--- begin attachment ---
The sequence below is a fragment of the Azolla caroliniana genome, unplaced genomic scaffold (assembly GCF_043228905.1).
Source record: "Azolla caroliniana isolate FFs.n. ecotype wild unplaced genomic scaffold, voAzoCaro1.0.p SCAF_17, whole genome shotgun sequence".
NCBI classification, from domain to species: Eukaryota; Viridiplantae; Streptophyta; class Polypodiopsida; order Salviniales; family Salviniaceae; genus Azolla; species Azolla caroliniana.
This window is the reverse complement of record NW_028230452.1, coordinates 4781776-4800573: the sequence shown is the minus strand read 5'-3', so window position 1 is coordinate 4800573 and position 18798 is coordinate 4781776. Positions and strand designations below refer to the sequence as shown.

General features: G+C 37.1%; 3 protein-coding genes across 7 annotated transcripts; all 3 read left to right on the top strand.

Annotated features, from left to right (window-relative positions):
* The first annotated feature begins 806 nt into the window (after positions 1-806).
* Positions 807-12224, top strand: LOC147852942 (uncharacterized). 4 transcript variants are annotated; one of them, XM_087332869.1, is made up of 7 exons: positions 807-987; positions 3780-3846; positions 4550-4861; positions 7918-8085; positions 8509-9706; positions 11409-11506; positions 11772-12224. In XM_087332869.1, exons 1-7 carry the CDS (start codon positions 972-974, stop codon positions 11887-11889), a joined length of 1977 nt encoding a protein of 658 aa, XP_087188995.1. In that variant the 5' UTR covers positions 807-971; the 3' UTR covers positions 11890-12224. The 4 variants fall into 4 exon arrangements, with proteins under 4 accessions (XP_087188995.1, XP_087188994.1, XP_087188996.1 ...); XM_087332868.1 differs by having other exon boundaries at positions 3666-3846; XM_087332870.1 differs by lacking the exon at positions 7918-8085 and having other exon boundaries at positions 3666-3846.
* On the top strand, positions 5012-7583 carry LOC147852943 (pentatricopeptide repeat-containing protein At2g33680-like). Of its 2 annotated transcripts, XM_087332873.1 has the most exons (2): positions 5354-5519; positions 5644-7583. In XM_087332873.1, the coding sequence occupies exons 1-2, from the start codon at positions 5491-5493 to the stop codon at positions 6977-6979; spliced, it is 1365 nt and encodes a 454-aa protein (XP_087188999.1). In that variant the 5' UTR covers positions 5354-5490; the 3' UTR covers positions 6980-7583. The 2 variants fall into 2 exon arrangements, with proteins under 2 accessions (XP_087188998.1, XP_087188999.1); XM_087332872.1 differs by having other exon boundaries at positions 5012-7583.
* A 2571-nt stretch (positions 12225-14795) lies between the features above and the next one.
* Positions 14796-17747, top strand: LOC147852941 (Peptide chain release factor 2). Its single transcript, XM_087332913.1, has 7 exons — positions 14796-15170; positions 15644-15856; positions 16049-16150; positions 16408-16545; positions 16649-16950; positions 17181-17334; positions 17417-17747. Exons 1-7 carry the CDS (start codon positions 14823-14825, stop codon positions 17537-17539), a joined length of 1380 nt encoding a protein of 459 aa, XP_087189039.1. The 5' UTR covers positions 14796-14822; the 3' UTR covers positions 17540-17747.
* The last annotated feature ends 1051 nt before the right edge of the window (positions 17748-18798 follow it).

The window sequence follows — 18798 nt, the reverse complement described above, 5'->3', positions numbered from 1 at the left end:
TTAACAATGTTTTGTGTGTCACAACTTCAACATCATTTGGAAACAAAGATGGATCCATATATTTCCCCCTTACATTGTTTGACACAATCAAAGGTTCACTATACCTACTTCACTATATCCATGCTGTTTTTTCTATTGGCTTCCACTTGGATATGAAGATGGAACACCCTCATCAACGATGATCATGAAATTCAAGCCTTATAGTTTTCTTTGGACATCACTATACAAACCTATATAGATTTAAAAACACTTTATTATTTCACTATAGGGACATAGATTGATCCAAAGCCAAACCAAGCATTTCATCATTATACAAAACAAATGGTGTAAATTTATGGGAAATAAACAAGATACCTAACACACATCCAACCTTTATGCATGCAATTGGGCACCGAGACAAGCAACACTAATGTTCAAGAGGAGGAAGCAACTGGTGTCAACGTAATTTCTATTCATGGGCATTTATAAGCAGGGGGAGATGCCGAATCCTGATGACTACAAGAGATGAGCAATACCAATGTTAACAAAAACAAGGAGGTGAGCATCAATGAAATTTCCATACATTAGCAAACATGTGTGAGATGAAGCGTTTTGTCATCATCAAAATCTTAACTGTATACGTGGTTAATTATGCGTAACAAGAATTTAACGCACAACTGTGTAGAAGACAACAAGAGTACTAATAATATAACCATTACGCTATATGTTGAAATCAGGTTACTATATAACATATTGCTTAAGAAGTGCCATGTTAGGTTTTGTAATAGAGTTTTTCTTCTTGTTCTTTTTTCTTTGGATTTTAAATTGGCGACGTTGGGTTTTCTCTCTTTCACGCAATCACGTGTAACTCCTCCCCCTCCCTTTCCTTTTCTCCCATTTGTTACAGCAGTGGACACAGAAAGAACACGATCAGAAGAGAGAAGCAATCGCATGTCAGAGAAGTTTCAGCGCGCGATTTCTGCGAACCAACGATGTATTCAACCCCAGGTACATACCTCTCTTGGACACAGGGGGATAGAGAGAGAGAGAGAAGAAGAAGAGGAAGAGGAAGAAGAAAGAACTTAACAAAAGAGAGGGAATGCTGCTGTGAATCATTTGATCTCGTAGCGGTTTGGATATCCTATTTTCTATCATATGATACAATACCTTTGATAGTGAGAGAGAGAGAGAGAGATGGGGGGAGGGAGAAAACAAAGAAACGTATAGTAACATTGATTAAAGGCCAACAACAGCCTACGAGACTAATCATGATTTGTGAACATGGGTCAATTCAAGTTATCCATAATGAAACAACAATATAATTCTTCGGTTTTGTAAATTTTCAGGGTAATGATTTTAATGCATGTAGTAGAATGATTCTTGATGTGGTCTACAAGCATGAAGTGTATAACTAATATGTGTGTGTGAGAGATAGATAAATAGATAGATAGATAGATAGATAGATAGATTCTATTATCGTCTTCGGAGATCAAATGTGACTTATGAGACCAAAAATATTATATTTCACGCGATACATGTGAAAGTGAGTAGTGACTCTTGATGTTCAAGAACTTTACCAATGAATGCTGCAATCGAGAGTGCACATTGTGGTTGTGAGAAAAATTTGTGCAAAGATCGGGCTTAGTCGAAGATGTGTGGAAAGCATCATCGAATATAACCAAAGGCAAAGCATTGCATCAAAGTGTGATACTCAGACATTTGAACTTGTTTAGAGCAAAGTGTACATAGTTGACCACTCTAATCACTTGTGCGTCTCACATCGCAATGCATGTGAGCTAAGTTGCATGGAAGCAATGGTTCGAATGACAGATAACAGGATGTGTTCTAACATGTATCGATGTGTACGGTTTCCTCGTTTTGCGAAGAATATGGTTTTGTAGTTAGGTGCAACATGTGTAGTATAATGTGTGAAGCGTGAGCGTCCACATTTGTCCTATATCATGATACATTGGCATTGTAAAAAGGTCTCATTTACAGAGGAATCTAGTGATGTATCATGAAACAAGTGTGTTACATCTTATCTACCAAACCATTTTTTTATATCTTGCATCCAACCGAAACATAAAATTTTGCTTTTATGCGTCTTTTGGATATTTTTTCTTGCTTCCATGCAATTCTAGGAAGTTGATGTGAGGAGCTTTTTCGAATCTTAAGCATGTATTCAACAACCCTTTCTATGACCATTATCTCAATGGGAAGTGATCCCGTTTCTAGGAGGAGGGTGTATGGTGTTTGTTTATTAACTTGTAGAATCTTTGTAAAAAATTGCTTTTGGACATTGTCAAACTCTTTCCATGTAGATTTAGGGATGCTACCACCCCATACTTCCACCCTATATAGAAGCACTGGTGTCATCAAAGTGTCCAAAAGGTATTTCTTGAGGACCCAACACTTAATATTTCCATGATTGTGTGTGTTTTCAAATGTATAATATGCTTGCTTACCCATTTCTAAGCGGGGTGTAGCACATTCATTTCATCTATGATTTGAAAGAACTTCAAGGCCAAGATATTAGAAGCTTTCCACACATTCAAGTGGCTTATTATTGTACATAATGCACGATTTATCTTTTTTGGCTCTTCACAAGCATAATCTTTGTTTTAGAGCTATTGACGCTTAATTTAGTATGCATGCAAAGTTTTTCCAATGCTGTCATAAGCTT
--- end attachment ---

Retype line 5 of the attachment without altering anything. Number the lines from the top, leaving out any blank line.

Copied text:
General features: G+C 37.1%; 3 protein-coding genes across 7 annotated transcripts; all 3 read left to right on the top strand.